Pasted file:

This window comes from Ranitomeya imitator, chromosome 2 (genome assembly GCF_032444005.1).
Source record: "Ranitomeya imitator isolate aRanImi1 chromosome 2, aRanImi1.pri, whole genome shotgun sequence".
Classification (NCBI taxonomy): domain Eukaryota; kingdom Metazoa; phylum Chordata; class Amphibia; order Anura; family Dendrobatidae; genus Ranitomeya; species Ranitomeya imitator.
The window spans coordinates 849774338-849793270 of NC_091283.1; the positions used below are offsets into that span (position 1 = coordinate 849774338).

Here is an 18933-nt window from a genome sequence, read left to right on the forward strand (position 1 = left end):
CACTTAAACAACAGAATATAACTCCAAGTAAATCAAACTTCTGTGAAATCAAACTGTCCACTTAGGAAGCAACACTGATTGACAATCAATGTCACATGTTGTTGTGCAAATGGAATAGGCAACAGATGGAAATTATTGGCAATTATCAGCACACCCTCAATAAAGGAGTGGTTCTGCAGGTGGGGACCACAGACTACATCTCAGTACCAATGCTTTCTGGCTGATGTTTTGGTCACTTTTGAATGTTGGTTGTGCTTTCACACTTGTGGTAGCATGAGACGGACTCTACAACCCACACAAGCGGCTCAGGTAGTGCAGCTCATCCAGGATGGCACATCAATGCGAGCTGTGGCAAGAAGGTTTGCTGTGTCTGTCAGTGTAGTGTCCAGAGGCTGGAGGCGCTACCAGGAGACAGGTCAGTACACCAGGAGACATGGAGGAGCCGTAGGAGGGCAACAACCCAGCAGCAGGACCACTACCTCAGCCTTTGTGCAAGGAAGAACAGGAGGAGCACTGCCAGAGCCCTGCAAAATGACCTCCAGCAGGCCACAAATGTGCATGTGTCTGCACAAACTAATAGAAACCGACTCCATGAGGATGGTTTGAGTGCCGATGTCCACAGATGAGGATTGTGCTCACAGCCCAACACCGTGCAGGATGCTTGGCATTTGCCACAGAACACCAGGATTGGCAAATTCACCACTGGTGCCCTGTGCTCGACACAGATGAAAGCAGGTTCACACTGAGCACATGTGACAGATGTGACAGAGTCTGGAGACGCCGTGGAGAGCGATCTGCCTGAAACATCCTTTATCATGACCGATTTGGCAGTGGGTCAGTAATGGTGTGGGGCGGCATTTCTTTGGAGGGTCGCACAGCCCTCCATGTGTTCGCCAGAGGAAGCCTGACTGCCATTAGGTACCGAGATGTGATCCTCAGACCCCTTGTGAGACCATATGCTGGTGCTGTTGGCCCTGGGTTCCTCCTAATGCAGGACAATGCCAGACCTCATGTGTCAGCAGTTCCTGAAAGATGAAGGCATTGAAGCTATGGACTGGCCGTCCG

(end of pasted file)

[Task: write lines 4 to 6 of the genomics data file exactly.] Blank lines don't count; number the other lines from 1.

The window spans coordinates 849774338-849793270 of NC_091283.1; the positions used below are offsets into that span (position 1 = coordinate 849774338).

Here is an 18933-nt window from a genome sequence, read left to right on the forward strand (position 1 = left end):
CACTTAAACAACAGAATATAACTCCAAGTAAATCAAACTTCTGTGAAATCAAACTGTCCACTTAGGAAGCAACACTGATTGACAATCAATGTCACATGTTGTTGTGCAAATGGAATAGGCAACAGATGGAAATTATTGGCAATTATCAGCACACCCTCAATAAAGGAGTGGTTCTGCAGGTGGGGACCACAGACTACATCTCAGTACCAATGCTTTCTGGCTGATGTTTTGGTCACTTTTGAATGTTGGTTGTGCTTTCACACTTGTGGTAGCATGAGACGGACTCTACAACCCACACAAGCGGCTCAGGTAGTGCAGCTCATCCAGGATGGCACATCAATGCGAGCTGTGGCAAGAAGGTTTGCTGTGTCTGTCAGTGTAGTGTCCAGAGGCTGGAGGCGCTACCAGGAGACAGGTCAGTACACCAGGAGACATGGAGGAGCCGTAGGAGGGCAACAACCCAGCAGCAGGACCACTACCTCAGCCTTTGTGCAAGGAAGAACAGGAGGAGCACTGCCAGAGCCCTGCAAAATGACCTCCAGCAGGCCACAAATGTGCATGTGTCTGCACAAACTAATAGAAACCGACTCCATGAGGATGGTTTGAGTGCCGATGTCCACAGATGAGGATTGTGCTCACAGCCCAACACCGTGCAGGATGCTTGGCATTTGCCACAGAACACCAGGATTGGCAAATTCACCACTGGTGCCCTGTGCTCGACACAGATGAAAGCAGGTTCACACTGAGCACATGTGACAGATGTGACAGAGTCTGGAGACGCCGTGGAGAGCGATCTGCCTGAAACATCCTTTATCATGACCGATTTGGCAGTGGGTCAGTAATGGTGTGGGGCGGCATTTCTTTGGAGGGTCGCACAGCCCTCCATGTGTTCGCCAGAGGAAGCCTGACTGCCATTAGGTACCGAGATGTGATCCTCAGACCCCTTGTGAGACCATATGCTGGTGCTGTTGGCCCTGGGTTCCTCCTAATGCAGGACAATGCCAGACCTCATGTGTCAGCAGTTCCTGAAAGATGAAGGCATTGAAGCTATGGACTGGCCGTCCG